Gas Tax Holiday Is A Stupid Idea that Will Hurt Transit Riders, Advocates Say

gas-pump

Send this holiday far away, to stay.

A coalition of good government, transportation, environmental and anti-poverty organizations urged state leaders on Friday to not suspend the gas tax in this year’s budget, a proposal initially promoted by disgraced former Gov. Andrew Cuomo and upstate state Sen. James Skoufis, that would swipe $2 billion in anticipated revenue.

With the budget due April 1, negotiations are down to their final frenzied moments. Neither house in the legislature pushed the governor to help fund mass transit by embracing a new formula to divvy up gas tax revenues, so advocates wrote a letter asking Albany to not do any further harm to both the environment and statewide mass transit.

The coalition, made up of Reinvent Albany, the New York State Council of Churches, the Community Service Society of New York and Tri-State Transportation Campaign, says it objects to a gas tax holiday on the grounds that it would starve transit in the name of helping drivers, who tend to be wealthier.

“A ‘gas tax holiday’ does little to help those New Yorkers most hurt by rising prices, takes revenue away from needed road and transit investments and completely contradicts New York’s climate goals,” the coalition wrote in its letter to Albany legislators and Gov. Hochul.

The letter points out that a gas tax holiday, which would deprive the MTA of $400 million in operations funding it is counting on in 2022, could also negatively affect the agency’s borrowing power.

“The MTA … says a gas tax holiday could have a negative impact on their bond rating, which means higher borrowing costs that would need to be paid back with higher fares,” the letter points out.

At a press conference in March, MTA Chairman and CEO Janno Lieber pointed out that the gas tax holiday would wreak havoc on the transit agency’s borrowing capacity as it tries to navigate around a future billion-dollar budget shortfall.

“It’s $400 million the first year if we were to lose the gas tax for the MTA,” Lieber said on March 16. “And equally important, the gas tax secures some specific bonds, there are specific bonds secured by the petroleum business tax.”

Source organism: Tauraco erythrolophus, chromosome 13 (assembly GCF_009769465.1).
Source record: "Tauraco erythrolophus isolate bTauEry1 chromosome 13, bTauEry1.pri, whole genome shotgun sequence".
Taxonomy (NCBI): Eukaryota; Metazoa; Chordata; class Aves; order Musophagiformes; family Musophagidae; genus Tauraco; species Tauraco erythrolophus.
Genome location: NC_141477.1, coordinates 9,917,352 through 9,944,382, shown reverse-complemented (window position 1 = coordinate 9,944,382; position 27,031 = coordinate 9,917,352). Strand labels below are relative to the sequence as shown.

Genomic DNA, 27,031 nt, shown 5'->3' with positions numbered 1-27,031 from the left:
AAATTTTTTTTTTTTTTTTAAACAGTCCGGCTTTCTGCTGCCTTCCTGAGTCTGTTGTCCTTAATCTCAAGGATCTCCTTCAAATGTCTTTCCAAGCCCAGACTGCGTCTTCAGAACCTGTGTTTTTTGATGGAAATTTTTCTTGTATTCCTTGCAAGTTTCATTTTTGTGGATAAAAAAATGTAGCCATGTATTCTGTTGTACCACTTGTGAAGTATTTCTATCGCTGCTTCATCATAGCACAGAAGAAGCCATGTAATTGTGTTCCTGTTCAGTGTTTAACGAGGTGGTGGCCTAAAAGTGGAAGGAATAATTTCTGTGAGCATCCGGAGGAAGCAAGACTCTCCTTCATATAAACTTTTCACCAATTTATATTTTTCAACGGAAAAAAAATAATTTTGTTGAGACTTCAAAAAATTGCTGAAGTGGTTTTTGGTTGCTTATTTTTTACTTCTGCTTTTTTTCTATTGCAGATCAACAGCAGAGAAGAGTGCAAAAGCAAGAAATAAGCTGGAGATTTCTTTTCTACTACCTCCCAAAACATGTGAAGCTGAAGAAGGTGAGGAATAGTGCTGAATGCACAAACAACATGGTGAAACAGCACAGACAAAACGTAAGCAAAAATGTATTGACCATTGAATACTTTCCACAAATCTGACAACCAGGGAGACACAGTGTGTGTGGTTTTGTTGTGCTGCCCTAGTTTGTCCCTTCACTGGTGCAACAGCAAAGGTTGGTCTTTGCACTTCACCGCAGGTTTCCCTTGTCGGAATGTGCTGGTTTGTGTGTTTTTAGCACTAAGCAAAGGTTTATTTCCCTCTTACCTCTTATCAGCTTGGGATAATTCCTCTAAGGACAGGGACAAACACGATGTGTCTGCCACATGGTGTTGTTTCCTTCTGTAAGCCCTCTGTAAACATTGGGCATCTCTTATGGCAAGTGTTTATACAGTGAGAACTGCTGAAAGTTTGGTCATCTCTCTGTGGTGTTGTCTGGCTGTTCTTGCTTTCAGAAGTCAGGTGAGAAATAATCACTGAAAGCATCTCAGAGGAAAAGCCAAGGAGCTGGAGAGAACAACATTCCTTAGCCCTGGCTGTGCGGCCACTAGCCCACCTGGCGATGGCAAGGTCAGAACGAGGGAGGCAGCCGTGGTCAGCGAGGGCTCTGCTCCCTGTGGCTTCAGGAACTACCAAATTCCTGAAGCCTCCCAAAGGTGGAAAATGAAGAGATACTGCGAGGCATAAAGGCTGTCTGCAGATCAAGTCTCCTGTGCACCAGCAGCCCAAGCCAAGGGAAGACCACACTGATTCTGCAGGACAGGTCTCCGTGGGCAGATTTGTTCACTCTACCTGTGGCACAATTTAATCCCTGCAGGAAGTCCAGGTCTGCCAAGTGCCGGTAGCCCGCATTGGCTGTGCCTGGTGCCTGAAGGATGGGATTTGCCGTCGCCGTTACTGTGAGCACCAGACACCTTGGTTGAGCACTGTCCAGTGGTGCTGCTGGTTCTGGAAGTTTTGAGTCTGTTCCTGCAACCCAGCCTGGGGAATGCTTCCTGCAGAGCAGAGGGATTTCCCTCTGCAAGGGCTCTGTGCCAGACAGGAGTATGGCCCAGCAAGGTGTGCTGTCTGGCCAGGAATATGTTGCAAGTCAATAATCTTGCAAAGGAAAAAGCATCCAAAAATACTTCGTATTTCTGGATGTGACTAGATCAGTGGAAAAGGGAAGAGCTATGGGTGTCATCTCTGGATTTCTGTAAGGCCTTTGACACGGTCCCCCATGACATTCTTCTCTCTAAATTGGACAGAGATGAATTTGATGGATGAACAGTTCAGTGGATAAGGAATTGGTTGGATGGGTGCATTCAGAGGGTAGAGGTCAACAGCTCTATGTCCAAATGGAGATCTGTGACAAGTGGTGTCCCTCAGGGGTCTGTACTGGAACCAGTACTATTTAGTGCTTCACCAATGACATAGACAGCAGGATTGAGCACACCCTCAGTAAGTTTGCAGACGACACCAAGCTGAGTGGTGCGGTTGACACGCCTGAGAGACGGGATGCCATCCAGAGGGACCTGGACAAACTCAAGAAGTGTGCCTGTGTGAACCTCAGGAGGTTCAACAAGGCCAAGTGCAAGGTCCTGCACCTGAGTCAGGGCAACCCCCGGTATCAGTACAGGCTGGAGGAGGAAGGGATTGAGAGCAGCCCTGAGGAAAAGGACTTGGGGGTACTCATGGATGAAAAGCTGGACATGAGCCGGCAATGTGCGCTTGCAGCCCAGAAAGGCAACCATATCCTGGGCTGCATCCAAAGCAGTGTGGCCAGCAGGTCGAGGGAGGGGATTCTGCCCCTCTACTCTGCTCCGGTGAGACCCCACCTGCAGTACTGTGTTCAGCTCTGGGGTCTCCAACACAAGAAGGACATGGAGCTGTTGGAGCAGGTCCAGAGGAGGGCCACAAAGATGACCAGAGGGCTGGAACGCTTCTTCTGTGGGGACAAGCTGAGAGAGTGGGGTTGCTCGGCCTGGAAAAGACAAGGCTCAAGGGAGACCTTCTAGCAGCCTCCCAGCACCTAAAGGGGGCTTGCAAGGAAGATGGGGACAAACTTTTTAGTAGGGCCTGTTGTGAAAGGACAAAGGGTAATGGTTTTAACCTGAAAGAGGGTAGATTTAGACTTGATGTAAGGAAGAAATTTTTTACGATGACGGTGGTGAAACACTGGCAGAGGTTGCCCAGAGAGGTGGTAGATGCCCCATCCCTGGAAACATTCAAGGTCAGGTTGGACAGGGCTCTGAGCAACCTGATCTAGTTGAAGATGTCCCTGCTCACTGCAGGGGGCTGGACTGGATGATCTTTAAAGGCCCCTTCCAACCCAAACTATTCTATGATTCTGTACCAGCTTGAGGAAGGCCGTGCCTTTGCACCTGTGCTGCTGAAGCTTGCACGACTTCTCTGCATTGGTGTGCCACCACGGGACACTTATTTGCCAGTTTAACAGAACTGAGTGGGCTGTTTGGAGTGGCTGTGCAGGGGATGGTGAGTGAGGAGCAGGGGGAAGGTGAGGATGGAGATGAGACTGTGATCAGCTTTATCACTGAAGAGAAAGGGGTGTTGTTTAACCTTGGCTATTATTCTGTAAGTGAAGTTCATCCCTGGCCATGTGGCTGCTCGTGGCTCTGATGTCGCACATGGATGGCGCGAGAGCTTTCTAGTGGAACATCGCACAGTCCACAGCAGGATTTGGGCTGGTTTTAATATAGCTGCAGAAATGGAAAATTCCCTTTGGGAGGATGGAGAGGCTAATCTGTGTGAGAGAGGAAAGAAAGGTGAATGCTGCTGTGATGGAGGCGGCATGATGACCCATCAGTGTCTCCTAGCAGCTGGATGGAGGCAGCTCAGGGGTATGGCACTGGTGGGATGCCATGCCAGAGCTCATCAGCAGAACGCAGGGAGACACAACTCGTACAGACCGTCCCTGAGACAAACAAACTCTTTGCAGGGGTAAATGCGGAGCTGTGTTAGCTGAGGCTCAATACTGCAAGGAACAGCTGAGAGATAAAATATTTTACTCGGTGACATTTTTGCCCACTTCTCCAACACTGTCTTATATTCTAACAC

MTA Board member Andrew Albert also recently brought up the agency’s possible bond peril if the gas tax gets nuked, pointing out last week that the agency’s newly raised AA+ bond rating could tank if the state decides to forego the gas tax.

The proposed gas tax holiday legislation also directs the state the fill in any budget gaps in road repair and mass transit operations with money from the general fund, which is currently full, thanks to federal stimulus payments and better-than-expected sales and income tax revenues. But the anti-gas tax holiday coalition also used the letter to argue that the state should simply use the general fund for better-targeted social investments that help people without burning the planet and enriching petro-dictators.

Left unsaid is that a gas tax holiday doesn’t even help the people it’s trying to help. A comprehensive study of gas tax increases and decreases in America between 2013 and 2018 found that consumers don’t even reap any benefits when they fill up at their tanks.

“An empirical analysis found that on average, one-third of an increase — or decrease — in state gasoline tax rates is passed through to consumers in the retail price on the day the change takes effect, with no significant impact after that time,” researchers with ARTBA wrote in a 2020 paper. “These results confirm previous research that suggest state gas taxes are just one component of a complex pricing scheme that includes consideration of the price of crude oil and other state specific factors.”

Despite the clear drawbacks and much hazier benefits of a gas tax holiday, state leaders seem intent to march on into disaster. In a surprise appearance in the Legislative Correspondent’s Association press room on Friday, Hochul told reporters that a gas tax holiday was “on the table,” which puts her in the same bad company as California’s Gov. (and alleged environmental champion) Gavin Newsom, who recently proposed a mammoth driver bailout package in the form of $400 rebates per car owned by Californians, which the state estimated to cost $9 billion and would help struggling Californians like Jimmy Kimmel.

In addition to giving people money simply for owning cars, Newsom is also considering suspending the gas tax the state collects on diesel fuel, which would cost $600 million, and foregoing a gas tax adjustment, which will cost the state $523 million. On the other hand, the California executive is proposing just $750 million to fund free transit statewide for just three months.

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